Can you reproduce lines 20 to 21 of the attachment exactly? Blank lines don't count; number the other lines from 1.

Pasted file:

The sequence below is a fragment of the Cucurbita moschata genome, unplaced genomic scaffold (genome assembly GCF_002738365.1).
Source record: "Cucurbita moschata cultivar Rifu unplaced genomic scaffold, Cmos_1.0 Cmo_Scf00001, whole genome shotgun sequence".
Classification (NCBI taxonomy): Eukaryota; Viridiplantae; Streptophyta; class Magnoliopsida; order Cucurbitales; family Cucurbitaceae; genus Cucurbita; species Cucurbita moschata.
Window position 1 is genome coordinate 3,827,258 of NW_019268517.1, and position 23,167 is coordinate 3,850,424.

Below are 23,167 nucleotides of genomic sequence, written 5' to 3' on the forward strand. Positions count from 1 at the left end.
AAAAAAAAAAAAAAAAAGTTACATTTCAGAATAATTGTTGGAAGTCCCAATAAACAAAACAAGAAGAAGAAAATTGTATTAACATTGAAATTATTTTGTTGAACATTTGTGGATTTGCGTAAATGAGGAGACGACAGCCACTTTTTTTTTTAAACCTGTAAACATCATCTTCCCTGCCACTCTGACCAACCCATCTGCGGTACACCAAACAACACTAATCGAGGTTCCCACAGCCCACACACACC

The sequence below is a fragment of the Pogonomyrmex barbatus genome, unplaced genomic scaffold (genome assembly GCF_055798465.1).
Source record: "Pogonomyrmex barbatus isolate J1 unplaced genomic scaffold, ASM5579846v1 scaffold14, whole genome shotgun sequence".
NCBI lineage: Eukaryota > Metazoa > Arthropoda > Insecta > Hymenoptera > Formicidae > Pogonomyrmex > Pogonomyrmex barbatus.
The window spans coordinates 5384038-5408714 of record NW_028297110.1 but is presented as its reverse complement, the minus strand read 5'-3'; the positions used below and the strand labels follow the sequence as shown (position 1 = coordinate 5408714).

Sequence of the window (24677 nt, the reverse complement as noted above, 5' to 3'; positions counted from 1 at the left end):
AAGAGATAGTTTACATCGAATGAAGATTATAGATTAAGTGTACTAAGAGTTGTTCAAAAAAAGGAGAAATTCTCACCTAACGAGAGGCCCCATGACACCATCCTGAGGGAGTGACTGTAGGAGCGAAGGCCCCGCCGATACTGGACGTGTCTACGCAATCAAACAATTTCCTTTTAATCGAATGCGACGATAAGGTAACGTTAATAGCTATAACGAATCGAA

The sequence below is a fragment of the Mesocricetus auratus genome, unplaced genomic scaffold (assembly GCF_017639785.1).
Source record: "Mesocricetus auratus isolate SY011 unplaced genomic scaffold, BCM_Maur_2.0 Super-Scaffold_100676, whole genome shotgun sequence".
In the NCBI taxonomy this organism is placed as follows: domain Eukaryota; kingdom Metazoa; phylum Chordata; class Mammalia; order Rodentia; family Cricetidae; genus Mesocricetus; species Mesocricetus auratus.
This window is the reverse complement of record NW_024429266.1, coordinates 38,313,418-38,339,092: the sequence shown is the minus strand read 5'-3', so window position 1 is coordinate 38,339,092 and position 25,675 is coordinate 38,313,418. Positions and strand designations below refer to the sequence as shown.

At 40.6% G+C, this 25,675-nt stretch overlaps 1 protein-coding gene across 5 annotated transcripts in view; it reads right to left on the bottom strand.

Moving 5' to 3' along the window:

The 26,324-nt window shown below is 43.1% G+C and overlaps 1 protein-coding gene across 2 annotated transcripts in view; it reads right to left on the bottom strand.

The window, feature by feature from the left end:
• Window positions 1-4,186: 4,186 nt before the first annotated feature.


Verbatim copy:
The window, feature by feature from the left end:
• Window positions 1-4,186: 4,186 nt before the first annotated feature.